DG: It was when I went into his homestead at the RV park he owns and operates. Upon arriving there, I sat down on the steps of his RV and heard a few of his stories. He was mesmerizing. Plus, his stories are very important for and very relevant to the decade that we’re living in right now. Economic survival, veteran identity, immigration - these issues were just impacting the lives of people living around Ron. As subjects, these issues are loaded with questions and texture.

That was almost enough reason to make a documentary. If there are enough questions lingering in the air, questions about how people navigate, what their fate will be, what they’re thinking about, what matters to them, then you’ve got texture. The anthropology of RV living is very specific. There aren’t many people who can live in very small spaces and manage to keep an organized, functional life in such a challenging dwelling.

Tribeca: I heard to you were struggling with two titles before settling on Stray Dogs, which I think is perfect. Can you talk about that title process?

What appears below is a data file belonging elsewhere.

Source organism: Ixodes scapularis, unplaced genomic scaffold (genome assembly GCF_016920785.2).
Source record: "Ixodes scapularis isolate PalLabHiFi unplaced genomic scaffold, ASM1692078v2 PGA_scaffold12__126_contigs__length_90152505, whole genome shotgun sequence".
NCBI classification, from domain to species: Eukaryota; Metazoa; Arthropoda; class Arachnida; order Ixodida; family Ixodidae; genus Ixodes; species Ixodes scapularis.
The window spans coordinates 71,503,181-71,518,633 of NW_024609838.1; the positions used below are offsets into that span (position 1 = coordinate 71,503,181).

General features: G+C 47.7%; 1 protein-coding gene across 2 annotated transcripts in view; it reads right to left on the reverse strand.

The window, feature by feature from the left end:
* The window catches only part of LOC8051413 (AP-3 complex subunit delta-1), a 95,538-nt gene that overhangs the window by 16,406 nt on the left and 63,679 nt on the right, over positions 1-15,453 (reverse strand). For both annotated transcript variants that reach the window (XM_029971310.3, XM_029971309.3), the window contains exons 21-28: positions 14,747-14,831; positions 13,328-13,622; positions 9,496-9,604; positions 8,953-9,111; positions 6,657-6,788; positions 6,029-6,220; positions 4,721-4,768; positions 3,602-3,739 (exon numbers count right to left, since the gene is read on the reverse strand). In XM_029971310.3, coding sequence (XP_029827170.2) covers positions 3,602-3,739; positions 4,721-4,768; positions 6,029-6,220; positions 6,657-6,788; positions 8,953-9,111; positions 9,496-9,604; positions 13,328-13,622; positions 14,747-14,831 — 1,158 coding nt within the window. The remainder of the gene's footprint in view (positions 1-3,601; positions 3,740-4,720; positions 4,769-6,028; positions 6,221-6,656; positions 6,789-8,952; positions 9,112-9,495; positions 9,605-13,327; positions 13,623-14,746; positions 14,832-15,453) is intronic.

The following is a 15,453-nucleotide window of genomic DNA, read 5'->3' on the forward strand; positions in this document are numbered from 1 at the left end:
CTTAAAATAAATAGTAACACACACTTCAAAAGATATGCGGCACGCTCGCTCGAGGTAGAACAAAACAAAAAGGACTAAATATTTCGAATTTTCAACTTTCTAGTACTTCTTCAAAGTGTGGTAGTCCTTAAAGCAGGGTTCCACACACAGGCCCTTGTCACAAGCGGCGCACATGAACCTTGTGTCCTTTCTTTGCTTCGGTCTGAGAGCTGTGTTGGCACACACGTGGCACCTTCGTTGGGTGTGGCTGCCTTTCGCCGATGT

DG: The first title we put out, which got sucked up on IMDB even though we were experimenting was Jesus and Angel, Welcome to America. That was the title of our rough cut, and it came from a toast that Ron gave at a barbecue when he was putting together a welcome party for them. I was just attracted to that phrase because I felt that it was very wonderfully loaded. We didn’t stick with that title because it was a bit cumbersome. I know we  floated a bunch of titles, which one did you hear?

Tribeca: Snake Around My Ankle.